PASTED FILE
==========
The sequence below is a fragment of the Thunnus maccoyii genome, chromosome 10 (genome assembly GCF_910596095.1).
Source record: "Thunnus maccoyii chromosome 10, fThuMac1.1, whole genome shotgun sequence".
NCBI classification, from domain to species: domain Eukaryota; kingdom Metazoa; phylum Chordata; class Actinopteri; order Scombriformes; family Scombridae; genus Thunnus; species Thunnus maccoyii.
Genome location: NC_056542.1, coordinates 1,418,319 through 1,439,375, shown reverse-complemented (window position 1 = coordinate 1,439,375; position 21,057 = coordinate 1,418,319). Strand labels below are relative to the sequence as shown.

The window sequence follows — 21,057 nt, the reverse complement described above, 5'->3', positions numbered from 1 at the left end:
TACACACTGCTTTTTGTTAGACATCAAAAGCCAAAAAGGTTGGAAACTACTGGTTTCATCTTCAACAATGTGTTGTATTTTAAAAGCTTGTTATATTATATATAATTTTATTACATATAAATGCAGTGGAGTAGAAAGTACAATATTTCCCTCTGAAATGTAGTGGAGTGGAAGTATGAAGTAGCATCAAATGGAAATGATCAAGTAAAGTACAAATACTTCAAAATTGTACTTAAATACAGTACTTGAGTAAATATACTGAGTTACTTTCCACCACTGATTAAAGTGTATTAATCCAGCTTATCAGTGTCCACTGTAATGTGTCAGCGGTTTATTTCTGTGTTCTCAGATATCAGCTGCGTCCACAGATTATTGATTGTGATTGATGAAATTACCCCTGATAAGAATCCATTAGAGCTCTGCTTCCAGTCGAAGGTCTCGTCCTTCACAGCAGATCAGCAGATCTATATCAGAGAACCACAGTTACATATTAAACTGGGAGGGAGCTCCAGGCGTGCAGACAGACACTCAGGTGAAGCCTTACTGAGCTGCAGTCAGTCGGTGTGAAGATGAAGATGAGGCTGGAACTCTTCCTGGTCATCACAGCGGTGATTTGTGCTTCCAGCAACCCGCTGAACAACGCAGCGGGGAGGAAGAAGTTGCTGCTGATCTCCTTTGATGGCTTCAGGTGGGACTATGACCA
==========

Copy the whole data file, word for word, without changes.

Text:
The sequence below is a fragment of the Thunnus maccoyii genome, chromosome 10 (genome assembly GCF_910596095.1).
Source record: "Thunnus maccoyii chromosome 10, fThuMac1.1, whole genome shotgun sequence".
NCBI classification, from domain to species: domain Eukaryota; kingdom Metazoa; phylum Chordata; class Actinopteri; order Scombriformes; family Scombridae; genus Thunnus; species Thunnus maccoyii.
Genome location: NC_056542.1, coordinates 1,418,319 through 1,439,375, shown reverse-complemented (window position 1 = coordinate 1,439,375; position 21,057 = coordinate 1,418,319). Strand labels below are relative to the sequence as shown.

The window sequence follows — 21,057 nt, the reverse complement described above, 5'->3', positions numbered from 1 at the left end:
TACACACTGCTTTTTGTTAGACATCAAAAGCCAAAAAGGTTGGAAACTACTGGTTTCATCTTCAACAATGTGTTGTATTTTAAAAGCTTGTTATATTATATATAATTTTATTACATATAAATGCAGTGGAGTAGAAAGTACAATATTTCCCTCTGAAATGTAGTGGAGTGGAAGTATGAAGTAGCATCAAATGGAAATGATCAAGTAAAGTACAAATACTTCAAAATTGTACTTAAATACAGTACTTGAGTAAATATACTGAGTTACTTTCCACCACTGATTAAAGTGTATTAATCCAGCTTATCAGTGTCCACTGTAATGTGTCAGCGGTTTATTTCTGTGTTCTCAGATATCAGCTGCGTCCACAGATTATTGATTGTGATTGATGAAATTACCCCTGATAAGAATCCATTAGAGCTCTGCTTCCAGTCGAAGGTCTCGTCCTTCACAGCAGATCAGCAGATCTATATCAGAGAACCACAGTTACATATTAAACTGGGAGGGAGCTCCAGGCGTGCAGACAGACACTCAGGTGAAGCCTTACTGAGCTGCAGTCAGTCGGTGTGAAGATGAAGATGAGGCTGGAACTCTTCCTGGTCATCACAGCGGTGATTTGTGCTTCCAGCAACCCGCTGAACAACGCAGCGGGGAGGAAGAAGTTGCTGCTGATCTCCTTTGATGGCTTCAGGTGGGACTATGACCA